Masquerading Politics

Masquerading Politics

Kinship, Gender, and Ethnicity in a Yoruba Town
John Thabiti Willis
Distribution: World
Publication date: 1/15/2018
ISBN: 978-0-253-03145-7
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In West Africa, especially among Yoruba people, masquerades have the power to kill enemies, appoint kings, and grant fertility. John Thabiti Willis takes a close look at masquerade traditions in the Yoruba town of Otta, exploring transformations in performers, performances, and the institutional structures in which masquerade was used to reveal ongoing changes in notions of gender, kinship, and ethnic identity. As Willis focuses on performers and spectators, he reveals a history of masquerade that is rich and complex. His research offers a more nuanced understanding of performance practices in Africa and their role in forging alliances, consolidating state power, incorporating immigrants, executing criminals, and projecting individual and group power on both sides of the Afro-Atlantic world.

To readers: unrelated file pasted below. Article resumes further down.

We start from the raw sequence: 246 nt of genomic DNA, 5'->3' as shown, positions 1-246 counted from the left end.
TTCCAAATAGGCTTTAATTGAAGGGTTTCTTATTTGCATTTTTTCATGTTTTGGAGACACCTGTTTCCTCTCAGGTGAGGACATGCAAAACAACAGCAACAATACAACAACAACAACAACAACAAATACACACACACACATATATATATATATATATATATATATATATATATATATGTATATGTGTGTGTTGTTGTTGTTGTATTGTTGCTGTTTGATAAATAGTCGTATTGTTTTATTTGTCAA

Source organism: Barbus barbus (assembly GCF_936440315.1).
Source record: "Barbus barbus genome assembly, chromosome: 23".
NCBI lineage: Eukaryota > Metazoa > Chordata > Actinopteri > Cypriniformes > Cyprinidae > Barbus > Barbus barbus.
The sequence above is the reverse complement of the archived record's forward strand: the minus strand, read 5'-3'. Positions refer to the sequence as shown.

Author Bio

John Thabiti Willis is Associate Professor of African History at Carleton College. He is an associate editor of the Journal of West African History.


"Important in its emphasis on the history of an art form and its specific cultural context; of interest to academic audiences as well as general readers." —Henry Drewal, editor of Sacred Waters

"John Thabiti Willis cites oral traditions, archival sources, and publications to draw attention to the link between economic development and spectacular and historically influential masquerade performances." —Babatunde Lawal, author of The Gelede Spectacle

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Table of Contents

1. The Early History of Otta and the Origins of Egungun and Gelede
2. “Children” and “Wives” in the Politics of the Oyo Empire during the Era of the Atlantic Slave Trade
3. The Emergence of New Warriors, Wards, and Masquerades: The Otta Kingdom during the Era of Imperial Collapse
4. “A Thing to Govern the Town”: Gendered Masquerades and the Politics of the Chiefs and the Monarchy in the Rebuilding of a Town, 1848–1859
5. Wives, Warriors, and Masks: Kinship, Gender, and Ethnicity in Otta, 1871–1928
Conclusion: Egungun and Gelede at Otta Today